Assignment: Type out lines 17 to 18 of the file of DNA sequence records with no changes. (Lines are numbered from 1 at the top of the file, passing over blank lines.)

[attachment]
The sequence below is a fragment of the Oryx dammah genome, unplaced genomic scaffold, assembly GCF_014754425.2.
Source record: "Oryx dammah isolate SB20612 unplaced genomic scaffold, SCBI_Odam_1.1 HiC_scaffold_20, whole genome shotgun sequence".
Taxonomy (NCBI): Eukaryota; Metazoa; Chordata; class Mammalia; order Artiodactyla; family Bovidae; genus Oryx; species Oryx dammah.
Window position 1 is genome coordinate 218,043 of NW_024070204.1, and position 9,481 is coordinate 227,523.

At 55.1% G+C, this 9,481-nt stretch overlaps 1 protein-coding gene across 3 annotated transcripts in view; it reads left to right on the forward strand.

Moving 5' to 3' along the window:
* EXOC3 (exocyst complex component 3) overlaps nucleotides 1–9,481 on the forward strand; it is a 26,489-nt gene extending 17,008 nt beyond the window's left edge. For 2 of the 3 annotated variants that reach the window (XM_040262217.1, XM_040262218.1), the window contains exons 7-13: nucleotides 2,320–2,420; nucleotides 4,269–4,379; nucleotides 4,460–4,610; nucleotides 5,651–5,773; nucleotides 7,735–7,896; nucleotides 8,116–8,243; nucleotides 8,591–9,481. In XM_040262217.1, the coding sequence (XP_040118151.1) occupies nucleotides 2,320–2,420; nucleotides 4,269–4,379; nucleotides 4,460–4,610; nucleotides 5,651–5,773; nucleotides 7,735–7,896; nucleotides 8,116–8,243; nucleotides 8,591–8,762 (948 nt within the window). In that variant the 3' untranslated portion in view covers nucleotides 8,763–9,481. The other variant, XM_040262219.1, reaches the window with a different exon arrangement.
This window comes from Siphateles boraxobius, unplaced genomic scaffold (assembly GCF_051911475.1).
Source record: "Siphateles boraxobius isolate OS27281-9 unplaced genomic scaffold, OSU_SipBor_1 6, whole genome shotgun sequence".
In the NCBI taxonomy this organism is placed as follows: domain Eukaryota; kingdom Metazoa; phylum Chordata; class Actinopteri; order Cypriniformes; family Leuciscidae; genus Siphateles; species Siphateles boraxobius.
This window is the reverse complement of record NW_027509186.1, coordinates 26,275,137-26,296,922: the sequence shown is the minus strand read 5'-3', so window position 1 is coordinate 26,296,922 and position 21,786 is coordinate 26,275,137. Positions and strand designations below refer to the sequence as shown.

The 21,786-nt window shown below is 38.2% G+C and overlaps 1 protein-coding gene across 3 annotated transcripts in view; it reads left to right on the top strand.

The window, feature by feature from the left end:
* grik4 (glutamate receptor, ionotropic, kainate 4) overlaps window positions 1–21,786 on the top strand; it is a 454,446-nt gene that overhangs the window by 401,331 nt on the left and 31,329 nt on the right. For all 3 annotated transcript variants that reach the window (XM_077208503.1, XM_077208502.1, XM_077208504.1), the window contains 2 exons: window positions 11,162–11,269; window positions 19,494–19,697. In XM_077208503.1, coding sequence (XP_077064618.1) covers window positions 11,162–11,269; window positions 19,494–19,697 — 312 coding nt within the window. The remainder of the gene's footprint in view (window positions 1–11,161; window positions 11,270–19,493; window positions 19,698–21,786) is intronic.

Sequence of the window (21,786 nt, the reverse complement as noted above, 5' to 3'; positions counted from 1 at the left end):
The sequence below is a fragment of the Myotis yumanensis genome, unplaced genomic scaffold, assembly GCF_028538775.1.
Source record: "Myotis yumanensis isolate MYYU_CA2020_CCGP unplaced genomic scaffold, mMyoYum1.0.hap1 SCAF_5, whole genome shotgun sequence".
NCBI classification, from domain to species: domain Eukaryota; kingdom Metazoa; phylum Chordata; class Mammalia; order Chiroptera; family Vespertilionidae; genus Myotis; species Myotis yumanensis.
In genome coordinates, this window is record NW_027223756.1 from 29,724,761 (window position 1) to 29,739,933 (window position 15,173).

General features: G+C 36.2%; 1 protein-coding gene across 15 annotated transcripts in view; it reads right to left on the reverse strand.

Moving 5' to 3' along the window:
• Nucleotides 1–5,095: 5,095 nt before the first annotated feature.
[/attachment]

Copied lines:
Source record: "Myotis yumanensis isolate MYYU_CA2020_CCGP unplaced genomic scaffold, mMyoYum1.0.hap1 SCAF_5, whole genome shotgun sequence".
NCBI classification, from domain to species: domain Eukaryota; kingdom Metazoa; phylum Chordata; class Mammalia; order Chiroptera; family Vespertilionidae; genus Myotis; species Myotis yumanensis.